10 Most Influential People in Data Analytics
Here is another list of 10 Most Influential People in Data Analytics, which includes (in alphabetical order) Dean Abbott, Mchael Berry, Tom Davenport, John Elder, Rayid Ghani, Anthony Goldbloom, Vincent Granville, Gregory Piatetsky-Shapiro, Karl Rexer, and Eric Siegel.
By Gregory Piatetsky, May 14, 2013.
Jiang (Jay) Zhou, Ph.D., author of Deep Data Mining blog, has come up with a list of 10 most influential people whose significant contributions have greatly enriched the data analytics community.
These 10 people, in alphabetical order of their last name, are
- Dean Abbott, @deanabb, President of Abbott Analytics, San Diego, CA.
- Michael Berry, a leading expert on business applications of data mining, Analytics Director at TripAdvisor for Business.
- Tom Davenport, a Visiting Professor at Harvard Business School, author of Competing on Analytics, co-founder of Int. Institute of Analytics.
- John Elder, founder and CEO of Elder Research, US largest data mining consultancy.
- Rayid Ghani, @rayidghani, at U. of Chicago and Edgeflip, was the Chief Data Scientist at Obama for America 2012 campaign.
- Anthony Goldbloom, @antgoldbloom, the founder and CEO of Kaggle.
- Vincent Granville, @analyticbridge, an expert in scoring technology, fraud detection and web traffic optimization, founder of AnalyticBridge and Data Science Central.
- Gregory Piatetsky-Shapiro, @kdnuggets, Analytics/Data Mining expert, the Editor of KDnuggets, co-founder of KDD, the leading conference on Knowledge Discovery and Data Mining, and ACM SIGKDD.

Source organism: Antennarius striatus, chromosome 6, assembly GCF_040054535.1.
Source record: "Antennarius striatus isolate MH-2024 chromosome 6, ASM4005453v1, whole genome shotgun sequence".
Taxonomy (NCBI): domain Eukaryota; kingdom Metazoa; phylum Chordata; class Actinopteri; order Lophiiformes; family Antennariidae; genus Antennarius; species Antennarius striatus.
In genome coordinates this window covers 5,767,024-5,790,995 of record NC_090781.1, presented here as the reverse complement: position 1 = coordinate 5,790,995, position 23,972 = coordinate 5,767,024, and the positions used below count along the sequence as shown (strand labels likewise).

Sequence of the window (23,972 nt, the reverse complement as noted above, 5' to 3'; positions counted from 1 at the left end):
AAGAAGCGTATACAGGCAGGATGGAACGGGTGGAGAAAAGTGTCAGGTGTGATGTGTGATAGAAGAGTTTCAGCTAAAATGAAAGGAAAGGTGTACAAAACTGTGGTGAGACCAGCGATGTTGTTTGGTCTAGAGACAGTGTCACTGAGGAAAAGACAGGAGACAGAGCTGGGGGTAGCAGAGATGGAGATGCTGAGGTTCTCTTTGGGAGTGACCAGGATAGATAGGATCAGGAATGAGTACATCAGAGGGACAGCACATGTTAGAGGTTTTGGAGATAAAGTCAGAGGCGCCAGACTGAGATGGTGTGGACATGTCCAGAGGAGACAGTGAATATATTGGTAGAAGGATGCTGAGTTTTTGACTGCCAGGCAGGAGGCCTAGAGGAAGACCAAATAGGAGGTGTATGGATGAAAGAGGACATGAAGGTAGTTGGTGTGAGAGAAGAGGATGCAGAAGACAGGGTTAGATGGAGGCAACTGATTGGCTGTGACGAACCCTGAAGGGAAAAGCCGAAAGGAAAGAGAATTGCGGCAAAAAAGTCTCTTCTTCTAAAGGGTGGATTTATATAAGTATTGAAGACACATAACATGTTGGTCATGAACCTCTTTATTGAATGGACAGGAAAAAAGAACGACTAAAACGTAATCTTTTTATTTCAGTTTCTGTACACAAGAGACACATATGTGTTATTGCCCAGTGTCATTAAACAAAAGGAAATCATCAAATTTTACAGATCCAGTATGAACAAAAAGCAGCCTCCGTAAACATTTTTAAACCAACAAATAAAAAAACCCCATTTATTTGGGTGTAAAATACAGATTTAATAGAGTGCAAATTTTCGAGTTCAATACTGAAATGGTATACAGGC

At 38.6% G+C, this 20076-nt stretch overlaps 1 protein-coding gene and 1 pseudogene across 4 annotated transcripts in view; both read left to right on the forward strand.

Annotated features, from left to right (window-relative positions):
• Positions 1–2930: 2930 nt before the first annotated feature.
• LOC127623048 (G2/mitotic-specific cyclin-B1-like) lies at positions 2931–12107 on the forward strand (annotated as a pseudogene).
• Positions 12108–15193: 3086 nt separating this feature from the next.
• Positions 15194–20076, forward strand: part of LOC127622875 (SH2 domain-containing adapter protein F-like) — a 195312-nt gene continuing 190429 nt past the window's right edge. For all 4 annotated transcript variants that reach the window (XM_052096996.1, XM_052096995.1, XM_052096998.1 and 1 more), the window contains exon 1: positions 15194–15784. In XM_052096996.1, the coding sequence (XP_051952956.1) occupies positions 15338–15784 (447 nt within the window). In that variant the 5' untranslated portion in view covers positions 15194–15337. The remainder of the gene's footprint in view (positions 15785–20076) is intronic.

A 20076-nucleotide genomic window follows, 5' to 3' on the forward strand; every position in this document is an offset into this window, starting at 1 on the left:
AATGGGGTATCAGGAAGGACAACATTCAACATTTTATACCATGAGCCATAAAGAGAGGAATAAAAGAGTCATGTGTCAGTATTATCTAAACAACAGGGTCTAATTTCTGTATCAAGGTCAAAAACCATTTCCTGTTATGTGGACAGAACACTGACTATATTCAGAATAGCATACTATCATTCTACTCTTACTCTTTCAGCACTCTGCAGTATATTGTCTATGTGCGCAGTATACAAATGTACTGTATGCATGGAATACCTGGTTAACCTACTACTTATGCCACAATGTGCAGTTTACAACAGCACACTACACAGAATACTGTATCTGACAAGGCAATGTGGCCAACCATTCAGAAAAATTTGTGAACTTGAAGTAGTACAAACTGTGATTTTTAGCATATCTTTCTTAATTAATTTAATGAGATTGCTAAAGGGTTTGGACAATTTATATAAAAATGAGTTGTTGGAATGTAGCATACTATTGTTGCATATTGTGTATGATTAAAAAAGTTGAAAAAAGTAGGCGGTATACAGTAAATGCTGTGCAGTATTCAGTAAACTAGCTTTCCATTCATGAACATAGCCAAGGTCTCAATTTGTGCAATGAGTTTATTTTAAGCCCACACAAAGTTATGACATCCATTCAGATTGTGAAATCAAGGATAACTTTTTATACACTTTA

- Karl Rexer, Founder and President of Rexer Analytics, a leading expert on Analytics.
- Eric Siegel, founder of Predictive Analytics World and Text Analytics World, author of Predictive Analytics: The Power to Predict Who Will Click, Buy, Lie, or Die.
Most of them (except Dean, Antony, and Michael) are Ph.Ds. See more details and description of their contribution at
I asked Jay how he came up with this list and he wrote
To select 10 most influential people in data analytics, the following considerations are taken into account regarding an individual's contribution.
1. The contribution is significant.
2. The contribution is active/regular.
3. A large number of people are impacted by the contribution.
4. The focus is on the non-academic field.
I performed online research first to find qualified people. KDnuggets.com, other websites of social networking, data analytics conferences, consulting firms, and Amazon are just a few examples of good sources for information. I also took advantage of my own network. Being in the industry for 15 years, I have known many great data analytics professionals. They provided me with many names of qualified people. After I compiled a preliminary list, I sent it to a number of experts for their feedback. The final list was the result of several iterations.
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